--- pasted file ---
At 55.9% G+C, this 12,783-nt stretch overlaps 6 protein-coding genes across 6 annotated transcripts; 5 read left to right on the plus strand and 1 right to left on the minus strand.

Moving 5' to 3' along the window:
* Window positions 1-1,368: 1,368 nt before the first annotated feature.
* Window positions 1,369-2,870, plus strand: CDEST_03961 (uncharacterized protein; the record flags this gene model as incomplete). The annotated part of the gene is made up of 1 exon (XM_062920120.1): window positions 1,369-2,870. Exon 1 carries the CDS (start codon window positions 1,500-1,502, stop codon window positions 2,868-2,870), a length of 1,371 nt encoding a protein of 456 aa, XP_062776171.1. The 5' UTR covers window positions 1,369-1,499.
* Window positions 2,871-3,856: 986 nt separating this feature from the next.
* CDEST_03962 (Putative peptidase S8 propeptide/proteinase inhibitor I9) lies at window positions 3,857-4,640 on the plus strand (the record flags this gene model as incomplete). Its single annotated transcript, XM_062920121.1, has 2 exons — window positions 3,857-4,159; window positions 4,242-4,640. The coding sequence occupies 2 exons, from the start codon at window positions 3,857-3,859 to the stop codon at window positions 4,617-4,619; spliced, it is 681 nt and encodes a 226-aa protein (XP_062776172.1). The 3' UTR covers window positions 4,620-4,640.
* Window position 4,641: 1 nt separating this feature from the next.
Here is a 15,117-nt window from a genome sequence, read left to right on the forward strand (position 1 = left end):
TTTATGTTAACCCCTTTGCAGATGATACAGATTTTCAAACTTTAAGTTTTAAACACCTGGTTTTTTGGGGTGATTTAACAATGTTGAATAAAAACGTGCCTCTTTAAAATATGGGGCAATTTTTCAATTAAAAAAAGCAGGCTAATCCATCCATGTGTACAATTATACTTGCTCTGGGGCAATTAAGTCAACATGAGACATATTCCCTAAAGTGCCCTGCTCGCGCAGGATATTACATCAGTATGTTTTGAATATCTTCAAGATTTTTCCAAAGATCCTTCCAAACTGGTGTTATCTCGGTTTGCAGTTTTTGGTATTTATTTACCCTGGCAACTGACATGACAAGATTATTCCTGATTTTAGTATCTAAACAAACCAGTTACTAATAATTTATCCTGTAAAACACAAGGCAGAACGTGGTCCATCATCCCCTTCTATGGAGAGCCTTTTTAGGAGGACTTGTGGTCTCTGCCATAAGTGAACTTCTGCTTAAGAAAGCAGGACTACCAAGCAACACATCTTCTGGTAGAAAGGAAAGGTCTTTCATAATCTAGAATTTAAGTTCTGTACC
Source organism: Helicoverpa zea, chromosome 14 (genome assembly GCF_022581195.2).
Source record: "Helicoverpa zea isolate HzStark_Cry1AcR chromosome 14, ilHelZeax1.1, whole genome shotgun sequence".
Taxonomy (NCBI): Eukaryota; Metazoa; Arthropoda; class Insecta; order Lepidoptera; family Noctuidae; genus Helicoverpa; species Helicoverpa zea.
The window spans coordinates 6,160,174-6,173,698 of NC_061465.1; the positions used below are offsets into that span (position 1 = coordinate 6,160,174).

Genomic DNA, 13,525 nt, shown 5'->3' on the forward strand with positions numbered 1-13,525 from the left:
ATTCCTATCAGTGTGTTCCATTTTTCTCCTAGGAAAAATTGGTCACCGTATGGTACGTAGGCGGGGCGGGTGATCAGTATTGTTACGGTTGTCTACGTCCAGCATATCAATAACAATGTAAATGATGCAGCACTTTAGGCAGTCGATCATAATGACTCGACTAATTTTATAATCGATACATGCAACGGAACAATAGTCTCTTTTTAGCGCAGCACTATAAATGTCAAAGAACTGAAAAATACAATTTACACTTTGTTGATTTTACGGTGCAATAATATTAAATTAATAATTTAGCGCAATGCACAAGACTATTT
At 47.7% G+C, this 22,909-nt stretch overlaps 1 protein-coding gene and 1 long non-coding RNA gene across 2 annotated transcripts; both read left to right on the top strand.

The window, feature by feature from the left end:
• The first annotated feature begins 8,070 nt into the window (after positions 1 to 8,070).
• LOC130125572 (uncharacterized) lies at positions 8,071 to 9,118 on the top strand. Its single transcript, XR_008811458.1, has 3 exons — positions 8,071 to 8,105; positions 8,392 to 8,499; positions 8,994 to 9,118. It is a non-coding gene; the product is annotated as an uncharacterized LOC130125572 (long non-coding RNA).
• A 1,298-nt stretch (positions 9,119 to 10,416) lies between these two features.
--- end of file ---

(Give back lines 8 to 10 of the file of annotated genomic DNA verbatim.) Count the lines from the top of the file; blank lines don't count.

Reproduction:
Here is a 15,117-nt window from a genome sequence, read left to right on the forward strand (position 1 = left end):
TTTATGTTAACCCCTTTGCAGATGATACAGATTTTCAAACTTTAAGTTTTAAACACCTGGTTTTTTGGGGTGATTTAACAATGTTGAATAAAAACGTGCCTCTTTAAAATATGGGGCAATTTTTCAATTAAAAAAAGCAGGCTAATCCATCCATGTGTACAATTATACTTGCTCTGGGGCAATTAAGTCAACATGAGACATATTCCCTAAAGTGCCCTGCTCGCGCAGGATATTACATCAGTATGTTTTGAATATCTTCAAGATTTTTCCAAAGATCCTTCCAAACTGGTGTTATCTCGGTTTGCAGTTTTTGGTATTTATTTACCCTGGCAACTGACATGACAAGATTATTCCTGATTTTAGTATCTAAACAAACCAGTTACTAATAATTTATCCTGTAAAACACAAGGCAGAACGTGGTCCATCATCCCCTTCTATGGAGAGCCTTTTTAGGAGGACTTGTGGTCTCTGCCATAAGTGAACTTCTGCTTAAGAAAGCAGGACTACCAAGCAACACATCTTCTGGTAGAAAGGAAAGGTCTTTCATAATCTAGAATTTAAGTTCTGTACC
Source organism: Helicoverpa zea, chromosome 14 (genome assembly GCF_022581195.2).